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Weekly Market Recap Feb 10, 2019

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A good week for the bulls once again as a very overbought market essentially went sideways to help work off some of those near term extreme conditions.  The S&P 500 stalled exactly at the 200 day moving average after a frantic rally the past month and a half.  It was generally a quiet week with lowered volatility as the word “patience” continues to have the investor class in a happy daze.

In economic news, ISM Services fell from 58.0 in December to 56.7 last month, below economists’ expectations of a 57.4 reading. A reading above 50 indicates an expansion in activity.

For the week the S&P 500 gained 0.1% and the NASDAQ 0.5%.  That is 7 up weeks in a row.

Here is the 5 day weekly “intraday” chart of the S&P 500 … via Jill Mislinski.

A couple of interesting infographics in regard to Facebook (FB) from Statista.  First the growth of employees – 2018 was pretty amazing growth for an already large company.

Second is how Facebook properties are dominating the newest area in social media: stories.

First introduced on Instagram in August 2016, the Stories format was heavily “inspired” by one of Snapchat’s most popular features and gradually found its way to all of Facebook’s social media and messaging apps.  All of Facebook’s stories features, i.e. Instagram Stories, WhatsApp Status (which might as well have been named Stories too) and Facebook Stories have surpassed Snapchat in terms of daily active users by now, regardless of whose idea it originally was. The ongoing shift towards stories at the expense of feeds in social media poses a new challenge for Facebook, because it’s unclear whether the new format can be monetized as effectively as the news feed.

The week ahead…

Earnings will begin to slow down, and move to the smaller type of companies.  The Fed remains on hold for half a year at minimum it seems.  News flow seems like it will be light with perhaps a nod to China-US trade talks.

Index charts:

Short term: the S&P 500 rallied exactly to the 200 day moving average.

Unlike 2018, the Russell 2000 seems to be patterning itself pretty closely to the S&P 500 and NASDAQ of late.

This is the 5th week in a row the NYSE McClellan Oscillator remains ABOVE the level it usually stalls out at: +55 to +65.

Long term: The S&P rallied exactly to our trend line which connects the major lows of 2017 and 2018, before stalling a tad.

Charts of interest / Big Movers:

Monday, Ultimate Software Group (ULTI) soared 20% after it agreed to be bought by an investor group led by Hellman & Friedman in an all-cash dealvalued at about $11 billion.

Tuesday, Estee Lauder (EL) rallied 12% after the cosmetics company posted fiscal second quarter earnings and sales beats and raised its full-year outlook.

Ralph Lauren (RL) jumped 8.4% Tuesday after the luxury lifestyle brand reported fiscal third quarter earnings and revenue that beat expectations.

Wednesday, Snap (SNAP) surged 22% after posting record quarterly revenue and narrowing its loss on the back of a boom in online advertising.  This one has been a massive disappointment since its IPO.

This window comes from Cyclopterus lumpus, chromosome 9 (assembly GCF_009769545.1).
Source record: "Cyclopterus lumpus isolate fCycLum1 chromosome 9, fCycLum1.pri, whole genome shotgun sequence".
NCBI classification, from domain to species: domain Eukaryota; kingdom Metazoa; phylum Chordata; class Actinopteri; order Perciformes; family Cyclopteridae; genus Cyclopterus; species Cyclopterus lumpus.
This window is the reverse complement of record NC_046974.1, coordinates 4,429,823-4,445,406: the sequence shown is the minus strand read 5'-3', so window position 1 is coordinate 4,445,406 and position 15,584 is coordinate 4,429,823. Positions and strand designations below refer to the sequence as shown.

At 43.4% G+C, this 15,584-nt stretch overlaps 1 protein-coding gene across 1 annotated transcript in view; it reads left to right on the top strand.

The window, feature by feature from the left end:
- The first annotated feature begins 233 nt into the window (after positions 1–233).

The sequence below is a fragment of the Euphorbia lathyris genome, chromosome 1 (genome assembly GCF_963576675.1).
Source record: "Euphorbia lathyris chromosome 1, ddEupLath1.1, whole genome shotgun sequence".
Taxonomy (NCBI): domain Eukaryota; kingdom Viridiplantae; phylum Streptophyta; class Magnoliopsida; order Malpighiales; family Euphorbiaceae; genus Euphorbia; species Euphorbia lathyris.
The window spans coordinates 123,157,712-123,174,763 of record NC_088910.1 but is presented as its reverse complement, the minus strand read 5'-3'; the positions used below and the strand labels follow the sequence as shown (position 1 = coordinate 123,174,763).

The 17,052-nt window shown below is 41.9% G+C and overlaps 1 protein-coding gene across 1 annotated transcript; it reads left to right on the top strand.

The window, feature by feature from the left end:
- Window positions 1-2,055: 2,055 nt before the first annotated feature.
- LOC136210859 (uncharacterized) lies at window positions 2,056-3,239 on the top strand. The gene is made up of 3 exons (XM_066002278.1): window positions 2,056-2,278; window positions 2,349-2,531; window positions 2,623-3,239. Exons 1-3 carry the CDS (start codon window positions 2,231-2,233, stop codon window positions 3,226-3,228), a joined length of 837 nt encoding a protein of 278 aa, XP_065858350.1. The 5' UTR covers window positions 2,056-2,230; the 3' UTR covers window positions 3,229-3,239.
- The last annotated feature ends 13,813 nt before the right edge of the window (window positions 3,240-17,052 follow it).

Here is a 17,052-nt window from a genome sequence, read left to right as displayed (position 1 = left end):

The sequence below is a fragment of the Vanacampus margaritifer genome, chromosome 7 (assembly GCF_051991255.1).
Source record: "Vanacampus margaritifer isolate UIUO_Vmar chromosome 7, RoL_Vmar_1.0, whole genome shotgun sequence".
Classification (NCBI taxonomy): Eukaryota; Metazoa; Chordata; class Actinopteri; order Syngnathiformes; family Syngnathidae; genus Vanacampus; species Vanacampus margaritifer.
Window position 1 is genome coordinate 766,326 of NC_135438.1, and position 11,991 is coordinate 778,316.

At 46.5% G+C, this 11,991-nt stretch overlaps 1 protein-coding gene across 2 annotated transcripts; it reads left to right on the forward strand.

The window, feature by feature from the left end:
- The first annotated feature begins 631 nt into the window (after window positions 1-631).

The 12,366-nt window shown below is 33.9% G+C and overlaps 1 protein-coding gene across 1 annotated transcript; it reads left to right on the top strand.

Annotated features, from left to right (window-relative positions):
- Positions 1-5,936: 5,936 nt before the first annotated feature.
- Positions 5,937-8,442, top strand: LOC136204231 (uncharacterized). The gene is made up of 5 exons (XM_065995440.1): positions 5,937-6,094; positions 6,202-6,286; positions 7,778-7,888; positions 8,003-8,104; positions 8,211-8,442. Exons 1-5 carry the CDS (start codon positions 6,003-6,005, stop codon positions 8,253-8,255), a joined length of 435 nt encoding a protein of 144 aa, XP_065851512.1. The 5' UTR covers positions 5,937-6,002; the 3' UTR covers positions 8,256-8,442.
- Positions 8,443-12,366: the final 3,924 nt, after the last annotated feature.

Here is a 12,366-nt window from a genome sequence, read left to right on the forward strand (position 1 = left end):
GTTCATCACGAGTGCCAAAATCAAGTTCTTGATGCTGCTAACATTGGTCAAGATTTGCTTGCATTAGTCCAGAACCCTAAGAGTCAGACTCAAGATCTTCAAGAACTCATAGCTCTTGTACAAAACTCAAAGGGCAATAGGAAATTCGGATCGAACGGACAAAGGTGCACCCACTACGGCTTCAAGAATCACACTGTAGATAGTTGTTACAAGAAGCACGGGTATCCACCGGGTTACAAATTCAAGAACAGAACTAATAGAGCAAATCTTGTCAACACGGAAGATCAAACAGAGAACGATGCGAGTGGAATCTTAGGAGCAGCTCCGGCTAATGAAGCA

The power of Fortnite!  Electronic Arts (EA) sunk 13% Wednesday after the company missed holiday-season sales estimates and issued a downbeat outlook.  Apparently this was due to it’s major gaming release not having a “battle royale” component in initial release – i.e a copycat to Fortnite.  However Friday the company announced that battle royale game Apex Legends drew 10 million players in its first 72 hours.

Thursday, Chipotle (CMG) soared 11% after the restaurant chain reported adjusted quarterly earnings above expectations.

Twitter (TWTR) skidded 9.8% after the firm issued a downbeat outlook for the current quarter, while announcing it would stop reporting the monthly average user metric.

Mattel (MAT) shares were up 23% after beating Wall Street revenue and earnings forecasts.

Have a great week and we’ll see you back here Sunday!



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Thales Teixeria Interview with Michael Covel on Trend Following Radio

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Thales Teixeria
Thales Teixeria

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Based on eight years of research visiting dozens of startups, tech companies and incumbents, Harvard Business School professor Thales Teixeira shows how and why consumer industries are disrupted, and what established companies can do about it—while highlighting the specific strategies potential startups use to gain a competitive edge.

There is a pattern to digital disruption in an industry, whether the disruptor is Uber, Airbnb, Dollar Shave Club, Pillpack or one of countless other startups that have stolen large portions of market share from industry leaders, often in a matter of a few years.

As Teixeira makes clear, the nature of competition has fundamentally changed. Using innovative new business models, startups are stealing customers by breaking the links in how consumers discover, buy and use products and services. By decoupling the customer value chain, these startups, instead of taking on the Unilevers and Nikes, BMW’s and Sephoras of the world head on, peel away a piece of the consumer purchasing process. Birchbox offered women a new way to sample beauty products from a variety of companies from the convenience of their homes, without having to visit a store. Turo doesn’t compete with GM. Instead, it offers people the benefit of driving without having to own a car themselves.

Illustrated with vivid, indepth and exclusive accounts of both startups, and reigning incumbents like Best Buy and Comcast, as they struggle to respond, Unlocking the Customer Value Chain is an essential guide to demystifying how digital disruption takes place – and what companies can do to defend themselves.

In this episode of Trend Following Radio: